by Kathy Fischer-Brown
Take the song of the Eastern whip-poor-will, for example. Too many years had passed since I last heard its distinctive call, making for a completely unexpected moment of nostalgia one late spring evening about a year ago. Well over sixty years, to be precise.
|My sister and me (right) in the haystack, circa 1954|
On warm summer evenings, we’d sit outside in the newly mown grass on folding chairs with striped canvas slings and watch what seemed like hundreds of rabbits hopping along the edge of a copse of tall trees at the edge of the property. We had a small tractor that one of my older boy cousins liked to drive over the acres of tall grass, with me and his younger brother dangling our legs off the back platform. Afterwards, we’d rake up the cuttings and build a gigantic haystack, which provided hours of jumping and burrowing fun. Our next door neighbors behind a palisade fence were a family who owned the Freihoffer Baking Co. They had an apple orchard, and by summer’s end, there were more apples than they could shake a stick at. Around this time, the sweet cinnamon aroma of simmering apple sauce and apple pies in the oven filled the place.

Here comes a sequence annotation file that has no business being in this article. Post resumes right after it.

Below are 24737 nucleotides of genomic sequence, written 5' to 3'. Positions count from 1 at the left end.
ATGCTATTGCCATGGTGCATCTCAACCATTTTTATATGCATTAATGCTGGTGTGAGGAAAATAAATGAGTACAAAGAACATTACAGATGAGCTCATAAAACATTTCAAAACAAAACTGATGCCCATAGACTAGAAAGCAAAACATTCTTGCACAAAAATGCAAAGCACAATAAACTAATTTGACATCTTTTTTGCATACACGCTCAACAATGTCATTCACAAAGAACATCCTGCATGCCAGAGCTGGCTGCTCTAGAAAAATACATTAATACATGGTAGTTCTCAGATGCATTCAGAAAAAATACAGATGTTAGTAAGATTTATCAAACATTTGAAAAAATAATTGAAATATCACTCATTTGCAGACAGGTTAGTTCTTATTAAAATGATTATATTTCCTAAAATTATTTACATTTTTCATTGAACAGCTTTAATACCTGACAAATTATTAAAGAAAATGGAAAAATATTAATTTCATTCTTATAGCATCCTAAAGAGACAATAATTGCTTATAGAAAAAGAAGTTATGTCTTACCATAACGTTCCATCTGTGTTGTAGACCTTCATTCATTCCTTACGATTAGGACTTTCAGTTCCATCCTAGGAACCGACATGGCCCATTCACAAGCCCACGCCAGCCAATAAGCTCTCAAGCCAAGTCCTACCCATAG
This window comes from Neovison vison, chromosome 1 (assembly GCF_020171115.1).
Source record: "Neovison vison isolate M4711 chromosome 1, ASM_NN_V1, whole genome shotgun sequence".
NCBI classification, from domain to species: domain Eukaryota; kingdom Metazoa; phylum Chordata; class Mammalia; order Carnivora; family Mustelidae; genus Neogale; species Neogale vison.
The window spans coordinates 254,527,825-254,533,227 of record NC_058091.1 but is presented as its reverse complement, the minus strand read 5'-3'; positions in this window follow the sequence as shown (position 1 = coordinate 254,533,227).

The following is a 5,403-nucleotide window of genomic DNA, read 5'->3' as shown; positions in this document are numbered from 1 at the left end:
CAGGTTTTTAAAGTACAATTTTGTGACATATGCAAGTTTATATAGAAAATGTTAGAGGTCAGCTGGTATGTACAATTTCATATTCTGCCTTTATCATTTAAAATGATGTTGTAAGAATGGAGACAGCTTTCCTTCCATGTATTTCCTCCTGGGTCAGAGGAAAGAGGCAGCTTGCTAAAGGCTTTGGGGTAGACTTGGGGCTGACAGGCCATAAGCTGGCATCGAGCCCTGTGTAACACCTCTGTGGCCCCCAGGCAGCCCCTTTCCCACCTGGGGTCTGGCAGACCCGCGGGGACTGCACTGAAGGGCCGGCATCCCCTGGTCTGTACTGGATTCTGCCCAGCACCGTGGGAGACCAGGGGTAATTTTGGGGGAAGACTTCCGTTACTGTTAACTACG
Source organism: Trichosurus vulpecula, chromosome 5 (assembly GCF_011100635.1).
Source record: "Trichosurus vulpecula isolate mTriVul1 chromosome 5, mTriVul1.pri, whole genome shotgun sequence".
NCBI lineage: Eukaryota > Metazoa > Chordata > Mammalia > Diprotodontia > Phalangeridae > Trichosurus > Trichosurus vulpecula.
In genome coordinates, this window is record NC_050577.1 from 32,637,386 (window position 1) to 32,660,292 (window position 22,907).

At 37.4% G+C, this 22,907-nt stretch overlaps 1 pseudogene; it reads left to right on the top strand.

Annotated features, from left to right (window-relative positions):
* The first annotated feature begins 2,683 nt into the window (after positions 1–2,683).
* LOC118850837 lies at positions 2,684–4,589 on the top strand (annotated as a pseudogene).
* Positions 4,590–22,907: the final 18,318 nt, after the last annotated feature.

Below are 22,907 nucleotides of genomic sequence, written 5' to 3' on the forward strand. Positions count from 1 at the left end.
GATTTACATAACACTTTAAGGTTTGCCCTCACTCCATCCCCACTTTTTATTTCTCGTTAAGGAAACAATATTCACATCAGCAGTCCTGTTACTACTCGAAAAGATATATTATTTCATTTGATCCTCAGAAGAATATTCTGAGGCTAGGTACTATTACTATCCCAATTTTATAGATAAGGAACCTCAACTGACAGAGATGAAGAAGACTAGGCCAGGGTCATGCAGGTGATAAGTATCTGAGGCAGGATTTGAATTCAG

And, of course, there were whip-poor-wills. Every evening and well into the night, I'd stay awake listening. A kid from The Bronx never heard such a thing.